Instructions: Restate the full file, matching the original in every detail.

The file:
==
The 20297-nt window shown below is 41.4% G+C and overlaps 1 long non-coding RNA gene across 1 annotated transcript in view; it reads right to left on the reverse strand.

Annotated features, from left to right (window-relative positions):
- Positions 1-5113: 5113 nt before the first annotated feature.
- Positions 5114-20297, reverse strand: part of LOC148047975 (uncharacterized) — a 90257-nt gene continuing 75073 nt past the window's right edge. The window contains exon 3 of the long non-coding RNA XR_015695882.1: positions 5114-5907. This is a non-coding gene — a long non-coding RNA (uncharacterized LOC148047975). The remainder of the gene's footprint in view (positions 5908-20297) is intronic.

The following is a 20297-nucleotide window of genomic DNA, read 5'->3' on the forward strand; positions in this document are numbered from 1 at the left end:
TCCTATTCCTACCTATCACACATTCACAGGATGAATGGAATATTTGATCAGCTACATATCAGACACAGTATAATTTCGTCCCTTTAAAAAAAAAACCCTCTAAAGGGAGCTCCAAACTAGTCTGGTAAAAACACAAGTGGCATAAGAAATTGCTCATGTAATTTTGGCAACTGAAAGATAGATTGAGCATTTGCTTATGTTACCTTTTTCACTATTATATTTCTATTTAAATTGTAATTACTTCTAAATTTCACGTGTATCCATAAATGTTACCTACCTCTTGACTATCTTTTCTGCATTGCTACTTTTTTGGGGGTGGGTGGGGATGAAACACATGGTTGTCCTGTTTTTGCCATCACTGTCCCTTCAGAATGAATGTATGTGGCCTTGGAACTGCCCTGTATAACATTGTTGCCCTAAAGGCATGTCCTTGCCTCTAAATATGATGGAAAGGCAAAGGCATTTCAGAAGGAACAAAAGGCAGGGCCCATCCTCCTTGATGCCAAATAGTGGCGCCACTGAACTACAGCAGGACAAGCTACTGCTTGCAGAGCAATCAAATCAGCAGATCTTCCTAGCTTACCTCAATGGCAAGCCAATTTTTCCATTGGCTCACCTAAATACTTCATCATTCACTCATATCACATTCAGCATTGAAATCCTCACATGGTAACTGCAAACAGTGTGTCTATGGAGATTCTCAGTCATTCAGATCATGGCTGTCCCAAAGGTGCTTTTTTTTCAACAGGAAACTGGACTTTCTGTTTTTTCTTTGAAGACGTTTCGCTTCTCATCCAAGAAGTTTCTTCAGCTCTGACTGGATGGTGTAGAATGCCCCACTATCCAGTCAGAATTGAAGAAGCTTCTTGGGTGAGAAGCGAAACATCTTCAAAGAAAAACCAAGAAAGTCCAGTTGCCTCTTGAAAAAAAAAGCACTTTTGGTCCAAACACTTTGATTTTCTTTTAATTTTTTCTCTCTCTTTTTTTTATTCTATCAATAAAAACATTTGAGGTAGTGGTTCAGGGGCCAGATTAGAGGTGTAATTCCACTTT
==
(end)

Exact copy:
The 20297-nt window shown below is 41.4% G+C and overlaps 1 long non-coding RNA gene across 1 annotated transcript in view; it reads right to left on the reverse strand.

Annotated features, from left to right (window-relative positions):
- Positions 1-5113: 5113 nt before the first annotated feature.
- Positions 5114-20297, reverse strand: part of LOC148047975 (uncharacterized) — a 90257-nt gene continuing 75073 nt past the window's right edge. The window contains exon 3 of the long non-coding RNA XR_015695882.1: positions 5114-5907. This is a non-coding gene — a long non-coding RNA (uncharacterized LOC148047975). The remainder of the gene's footprint in view (positions 5908-20297) is intronic.

The following is a 20297-nucleotide window of genomic DNA, read 5'->3' on the forward strand; positions in this document are numbered from 1 at the left end:
TCCTATTCCTACCTATCACACATTCACAGGATGAATGGAATATTTGATCAGCTACATATCAGACACAGTATAATTTCGTCCCTTTAAAAAAAAAACCCTCTAAAGGGAGCTCCAAACTAGTCTGGTAAAAACACAAGTGGCATAAGAAATTGCTCATGTAATTTTGGCAACTGAAAGATAGATTGAGCATTTGCTTATGTTACCTTTTTCACTATTATATTTCTATTTAAATTGTAATTACTTCTAAATTTCACGTGTATCCATAAATGTTACCTACCTCTTGACTATCTTTTCTGCATTGCTACTTTTTTGGGGGTGGGTGGGGATGAAACACATGGTTGTCCTGTTTTTGCCATCACTGTCCCTTCAGAATGAATGTATGTGGCCTTGGAACTGCCCTGTATAACATTGTTGCCCTAAAGGCATGTCCTTGCCTCTAAATATGATGGAAAGGCAAAGGCATTTCAGAAGGAACAAAAGGCAGGGCCCATCCTCCTTGATGCCAAATAGTGGCGCCACTGAACTACAGCAGGACAAGCTACTGCTTGCAGAGCAATCAAATCAGCAGATCTTCCTAGCTTACCTCAATGGCAAGCCAATTTTTCCATTGGCTCACCTAAATACTTCATCATTCACTCATATCACATTCAGCATTGAAATCCTCACATGGTAACTGCAAACAGTGTGTCTATGGAGATTCTCAGTCATTCAGATCATGGCTGTCCCAAAGGTGCTTTTTTTTCAACAGGAAACTGGACTTTCTGTTTTTTCTTTGAAGACGTTTCGCTTCTCATCCAAGAAGTTTCTTCAGCTCTGACTGGATGGTGTAGAATGCCCCACTATCCAGTCAGAATTGAAGAAGCTTCTTGGGTGAGAAGCGAAACATCTTCAAAGAAAAACCAAGAAAGTCCAGTTGCCTCTTGAAAAAAAAAGCACTTTTGGTCCAAACACTTTGATTTTCTTTTAATTTTTTCTCTCTCTTTTTTTTATTCTATCAATAAAAACATTTGAGGTAGTGGTTCAGGGGCCAGATTAGAGGTGTAATTCCACTTT